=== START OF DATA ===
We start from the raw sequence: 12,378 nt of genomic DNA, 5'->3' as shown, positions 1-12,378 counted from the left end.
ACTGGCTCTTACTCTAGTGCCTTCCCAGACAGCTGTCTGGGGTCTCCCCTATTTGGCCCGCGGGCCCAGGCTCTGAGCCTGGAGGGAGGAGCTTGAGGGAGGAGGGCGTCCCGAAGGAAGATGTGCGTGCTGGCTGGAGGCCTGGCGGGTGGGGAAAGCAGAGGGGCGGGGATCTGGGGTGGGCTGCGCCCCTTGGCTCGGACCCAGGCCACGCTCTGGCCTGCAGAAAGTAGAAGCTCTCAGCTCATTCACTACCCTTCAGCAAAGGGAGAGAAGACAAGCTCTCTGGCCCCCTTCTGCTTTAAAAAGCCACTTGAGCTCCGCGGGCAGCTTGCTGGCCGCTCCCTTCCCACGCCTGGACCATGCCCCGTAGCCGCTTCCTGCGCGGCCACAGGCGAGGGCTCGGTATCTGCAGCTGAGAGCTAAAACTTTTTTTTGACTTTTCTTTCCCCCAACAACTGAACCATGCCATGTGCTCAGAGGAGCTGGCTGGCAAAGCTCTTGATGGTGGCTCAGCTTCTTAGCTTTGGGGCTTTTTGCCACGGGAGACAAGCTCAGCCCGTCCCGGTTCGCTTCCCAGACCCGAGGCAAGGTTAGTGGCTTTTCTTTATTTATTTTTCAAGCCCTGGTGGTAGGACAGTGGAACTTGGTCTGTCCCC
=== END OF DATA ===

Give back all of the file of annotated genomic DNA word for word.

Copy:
We start from the raw sequence: 12,378 nt of genomic DNA, 5'->3' as shown, positions 1-12,378 counted from the left end.
ACTGGCTCTTACTCTAGTGCCTTCCCAGACAGCTGTCTGGGGTCTCCCCTATTTGGCCCGCGGGCCCAGGCTCTGAGCCTGGAGGGAGGAGCTTGAGGGAGGAGGGCGTCCCGAAGGAAGATGTGCGTGCTGGCTGGAGGCCTGGCGGGTGGGGAAAGCAGAGGGGCGGGGATCTGGGGTGGGCTGCGCCCCTTGGCTCGGACCCAGGCCACGCTCTGGCCTGCAGAAAGTAGAAGCTCTCAGCTCATTCACTACCCTTCAGCAAAGGGAGAGAAGACAAGCTCTCTGGCCCCCTTCTGCTTTAAAAAGCCACTTGAGCTCCGCGGGCAGCTTGCTGGCCGCTCCCTTCCCACGCCTGGACCATGCCCCGTAGCCGCTTCCTGCGCGGCCACAGGCGAGGGCTCGGTATCTGCAGCTGAGAGCTAAAACTTTTTTTTGACTTTTCTTTCCCCCAACAACTGAACCATGCCATGTGCTCAGAGGAGCTGGCTGGCAAAGCTCTTGATGGTGGCTCAGCTTCTTAGCTTTGGGGCTTTTTGCCACGGGAGACAAGCTCAGCCCGTCCCGGTTCGCTTCCCAGACCCGAGGCAAGGTTAGTGGCTTTTCTTTATTTATTTTTCAAGCCCTGGTGGTAGGACAGTGGAACTTGGTCTGTCCCC